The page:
As far as mogas goes, its been noted by Dust, et al, that many flights are going to be done on avgas. Mogas is just not that common around airfields. Still if you can do a flight on mogas, the savings are considerable.

 

No one should just dismiss auto conversions either. A lot of pilots are working on Subarus and rotary conversions (heck even a diesel or two too). Every year these implimentations get better and better. The Eggenfellners alone boast of 400 a/c with their package.

 

Todd is quite correct about the problems associated with putting an engine in pusher arrangement. It ain't easy. That is why so many people are watching the Eggenfellners. If their reputation wasn't as good as it is, who would care. If they put a Subaru in FWA a lot of people will notice and photograph.

 

People who just start building today really do not have to commit to any engine today. Engine selection will be among the last things you do. By that time more powerplants will be available and maybe even one that isn't too hiddeously expensive.

Nathan Gifford

Tickfaw, LA USA

Cozy Mk IV Plans Set 1330

Better still --> Now at CH 9

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Good points Nathan and I want to definitely explain that I do not want to offend anyone about their engine choice. Experimental aviation is all about trying new stuff and I think it is neat that new engines are being tried, but the Subaru just doesn't give you any more reliability, fuel savings (fuel burn wise) or performance increase and since there is not enough TT established there is no base line for experienced reliability.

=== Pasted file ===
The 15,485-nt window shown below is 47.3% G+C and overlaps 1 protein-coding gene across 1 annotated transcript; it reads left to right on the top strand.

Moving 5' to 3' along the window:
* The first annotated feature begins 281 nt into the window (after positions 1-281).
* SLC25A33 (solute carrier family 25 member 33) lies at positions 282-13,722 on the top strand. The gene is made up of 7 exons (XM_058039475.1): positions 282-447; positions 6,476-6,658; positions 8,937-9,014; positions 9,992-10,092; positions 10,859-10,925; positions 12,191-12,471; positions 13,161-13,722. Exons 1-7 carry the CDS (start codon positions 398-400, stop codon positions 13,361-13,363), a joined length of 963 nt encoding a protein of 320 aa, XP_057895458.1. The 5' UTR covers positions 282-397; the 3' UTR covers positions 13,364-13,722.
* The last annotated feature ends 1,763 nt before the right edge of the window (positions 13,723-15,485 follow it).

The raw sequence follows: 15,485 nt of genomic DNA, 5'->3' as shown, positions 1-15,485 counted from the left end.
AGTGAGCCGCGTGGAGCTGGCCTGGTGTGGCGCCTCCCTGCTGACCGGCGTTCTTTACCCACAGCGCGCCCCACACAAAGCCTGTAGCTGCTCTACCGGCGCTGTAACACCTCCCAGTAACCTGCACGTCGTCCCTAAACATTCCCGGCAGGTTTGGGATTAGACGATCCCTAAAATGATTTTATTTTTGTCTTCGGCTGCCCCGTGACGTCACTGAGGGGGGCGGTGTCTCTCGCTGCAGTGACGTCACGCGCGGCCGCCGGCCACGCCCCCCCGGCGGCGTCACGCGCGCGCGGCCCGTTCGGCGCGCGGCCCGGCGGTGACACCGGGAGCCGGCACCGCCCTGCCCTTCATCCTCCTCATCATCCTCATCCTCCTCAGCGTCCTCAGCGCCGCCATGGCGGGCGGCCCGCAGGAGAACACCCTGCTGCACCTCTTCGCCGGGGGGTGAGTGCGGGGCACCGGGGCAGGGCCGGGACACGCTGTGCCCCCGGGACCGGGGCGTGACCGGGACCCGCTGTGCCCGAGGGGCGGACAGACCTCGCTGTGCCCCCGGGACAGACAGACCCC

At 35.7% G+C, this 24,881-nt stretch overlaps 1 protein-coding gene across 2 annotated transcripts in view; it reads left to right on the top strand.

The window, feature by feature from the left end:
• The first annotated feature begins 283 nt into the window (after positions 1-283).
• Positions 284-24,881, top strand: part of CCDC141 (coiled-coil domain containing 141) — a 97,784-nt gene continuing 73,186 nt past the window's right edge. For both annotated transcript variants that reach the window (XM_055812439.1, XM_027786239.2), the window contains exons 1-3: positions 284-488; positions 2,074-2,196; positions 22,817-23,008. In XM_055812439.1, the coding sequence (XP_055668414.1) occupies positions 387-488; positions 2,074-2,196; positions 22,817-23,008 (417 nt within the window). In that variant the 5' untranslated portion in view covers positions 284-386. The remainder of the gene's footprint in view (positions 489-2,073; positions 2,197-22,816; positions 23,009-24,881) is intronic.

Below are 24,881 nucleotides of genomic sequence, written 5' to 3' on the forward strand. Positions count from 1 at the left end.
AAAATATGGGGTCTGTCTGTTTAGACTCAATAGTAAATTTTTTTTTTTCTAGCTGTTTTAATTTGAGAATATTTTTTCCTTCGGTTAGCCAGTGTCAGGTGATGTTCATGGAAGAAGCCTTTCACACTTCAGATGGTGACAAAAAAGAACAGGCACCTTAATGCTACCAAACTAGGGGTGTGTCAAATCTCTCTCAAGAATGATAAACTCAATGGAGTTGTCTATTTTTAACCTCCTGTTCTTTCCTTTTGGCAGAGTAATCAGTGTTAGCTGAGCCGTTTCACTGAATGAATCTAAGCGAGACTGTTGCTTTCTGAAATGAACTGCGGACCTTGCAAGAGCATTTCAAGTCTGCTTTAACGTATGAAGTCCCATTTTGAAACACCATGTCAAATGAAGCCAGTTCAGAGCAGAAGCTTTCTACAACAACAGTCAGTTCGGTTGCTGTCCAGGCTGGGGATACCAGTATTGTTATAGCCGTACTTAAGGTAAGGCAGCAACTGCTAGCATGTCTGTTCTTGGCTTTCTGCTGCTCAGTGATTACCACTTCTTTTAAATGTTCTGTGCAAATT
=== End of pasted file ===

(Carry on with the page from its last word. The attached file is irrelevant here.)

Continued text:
The closed-loop fuel system does not help any since the engine uses WOT setting at the RPMs we use. Eggenfellner has modified this by reducing fuel pressure, but it is kind of Micky-Mouse in my opinion. Variable Valve timing does not help either since we again are using very high RPMs where the VVT is ineffective. Add the headache of cooling systems, twin fuel pumps, and redundant electrical systems to make sure the ignition and ECM have continuous power and you have to start to question if the conversion is worth it. While the Lycoming could be expensive to repair they usually just require routine maintenance with an occassional $1,000 cylinder to replace. We must put this in perspective though when you consider your new baby will probably cost you $75,000 for a basic machine to $175,000 for a loaded plane with CS prop, Glass Panel, Leather interior, etc. The last thing I want to do in my plane that I spent 10 years building and $100,000 of cash infusions is to install an engine that may lead me to crash and destroy my plane. If you are truly an experimenter more concerned about trying new things then maybe a Subaru, Rotary, Diesel, APU turbine, or whatever is just right, but if you want to fly with a proven and well established engine that has much support around the globe, then a Lyco or Continental is the way to go.